“The most controversial, and the most contested, event in recent New Zealand history was the 1981 South African rugby tour. Half the country was opposed to the tour, the establishment was determined the tour would go ahead, and the result was a country divided against itself almost to the point of civil war. This incredible documentary shows what happened. The actual filming was both dangerous and difficult and attempts were made to have the negative confiscated… [Merata Mita’s] achievement is as impressive technically as it is effective emotionally. A major documentary of our time.” – London Film Festival.

“Many people gave their time, money and equipment to see Patu! completed, and it could never have been done otherwise. I was asked repeatedly if I thought I was the right person to make the film, or why I was making it. The reason I was asked the question was that some people told me they feared that the film would not be accurate because it would have a Maori perspective! The Pakeha bias in all things recorded in Aotearoa was never questioned. The other reason they gave was that my politics extended no further than the Maori and the marae, and was I sure I understood the international ramifications of the tour. Yes, Patu! has a Maori perspective but it does not override the mass mobilisation of New Zealand’s white middle class, neither does it take credit from those who rightly deserve it, everyone who put themselves on the line. My perspective encourages people to look at themselves and examine the ground they stand on, while fighting racial injustice thousands of miles across the sea.” – Merata Mita.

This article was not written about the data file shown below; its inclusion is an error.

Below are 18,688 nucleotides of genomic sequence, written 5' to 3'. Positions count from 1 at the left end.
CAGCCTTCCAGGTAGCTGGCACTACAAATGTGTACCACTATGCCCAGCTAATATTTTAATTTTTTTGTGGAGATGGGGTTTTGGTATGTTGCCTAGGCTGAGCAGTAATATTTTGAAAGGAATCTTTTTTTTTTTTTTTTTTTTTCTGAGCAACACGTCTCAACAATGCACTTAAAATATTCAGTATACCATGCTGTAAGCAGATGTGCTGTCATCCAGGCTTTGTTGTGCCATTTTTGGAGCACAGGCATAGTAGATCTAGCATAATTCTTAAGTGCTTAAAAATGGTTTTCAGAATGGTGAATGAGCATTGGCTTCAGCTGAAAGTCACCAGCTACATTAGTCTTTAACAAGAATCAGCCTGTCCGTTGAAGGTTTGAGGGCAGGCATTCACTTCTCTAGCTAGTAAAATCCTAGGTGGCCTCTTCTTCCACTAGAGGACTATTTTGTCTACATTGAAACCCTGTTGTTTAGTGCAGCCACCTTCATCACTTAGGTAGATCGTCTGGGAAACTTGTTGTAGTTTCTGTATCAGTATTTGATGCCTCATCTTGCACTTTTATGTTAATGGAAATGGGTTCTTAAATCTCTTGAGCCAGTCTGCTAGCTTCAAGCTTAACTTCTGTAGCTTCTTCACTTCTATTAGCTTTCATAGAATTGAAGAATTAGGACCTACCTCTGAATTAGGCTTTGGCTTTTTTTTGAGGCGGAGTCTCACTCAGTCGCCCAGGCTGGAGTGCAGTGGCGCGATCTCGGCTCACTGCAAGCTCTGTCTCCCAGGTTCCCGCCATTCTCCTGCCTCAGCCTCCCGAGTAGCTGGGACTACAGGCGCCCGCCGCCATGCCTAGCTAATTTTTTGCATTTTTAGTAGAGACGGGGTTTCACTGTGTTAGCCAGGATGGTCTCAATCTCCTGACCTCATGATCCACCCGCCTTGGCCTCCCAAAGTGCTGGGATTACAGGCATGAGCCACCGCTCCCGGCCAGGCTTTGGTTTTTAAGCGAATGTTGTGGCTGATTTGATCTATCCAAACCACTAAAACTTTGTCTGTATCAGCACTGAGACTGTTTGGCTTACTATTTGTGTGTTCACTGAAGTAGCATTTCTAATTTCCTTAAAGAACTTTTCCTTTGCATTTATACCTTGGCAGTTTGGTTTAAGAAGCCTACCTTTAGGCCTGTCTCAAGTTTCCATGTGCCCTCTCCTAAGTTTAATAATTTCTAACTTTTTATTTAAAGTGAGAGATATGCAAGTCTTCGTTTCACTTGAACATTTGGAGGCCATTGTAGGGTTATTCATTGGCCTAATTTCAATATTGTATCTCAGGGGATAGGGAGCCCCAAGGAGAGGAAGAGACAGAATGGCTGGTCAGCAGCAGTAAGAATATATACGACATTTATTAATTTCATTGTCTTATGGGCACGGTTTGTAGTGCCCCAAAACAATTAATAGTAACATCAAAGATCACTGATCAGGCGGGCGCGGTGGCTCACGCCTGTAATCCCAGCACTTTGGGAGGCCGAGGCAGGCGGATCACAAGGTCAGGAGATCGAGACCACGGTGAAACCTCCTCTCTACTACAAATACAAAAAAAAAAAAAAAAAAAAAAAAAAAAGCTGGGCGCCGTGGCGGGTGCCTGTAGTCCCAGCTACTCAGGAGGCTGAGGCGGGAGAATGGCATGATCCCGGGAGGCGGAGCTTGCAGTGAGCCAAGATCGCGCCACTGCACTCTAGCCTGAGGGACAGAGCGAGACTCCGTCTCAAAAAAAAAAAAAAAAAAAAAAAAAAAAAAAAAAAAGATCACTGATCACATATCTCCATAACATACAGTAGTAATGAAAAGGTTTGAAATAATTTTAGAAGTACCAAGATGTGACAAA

“The year the Film Archive was founded was also the year the Springbok Tour revealed a huge division in New Zealand society. As thousands of New Zealanders took to the streets to demonstrate their solidarity with the victims of apartheid, battalions of film makers and photographers recorded the confrontations with police and rugby diehards. The credit list on this film is a who’s who of the renaissance of New Zealand cinema. Their contributions, running to many hours, were edited into an incredibly persuasive feature by Merata Mita. ‘You may even be in it’ ran the tagline on the posters, but the tone of the film is far from self-congratulatory. Mita was determined that Patu! screenings not become the RSA for anti-tour vets. Disgust at apartheid and dissatisfaction with New Zealand race relations are inseparable in her film.” – Bill Gosden, New Zealand International Film Festival, 2006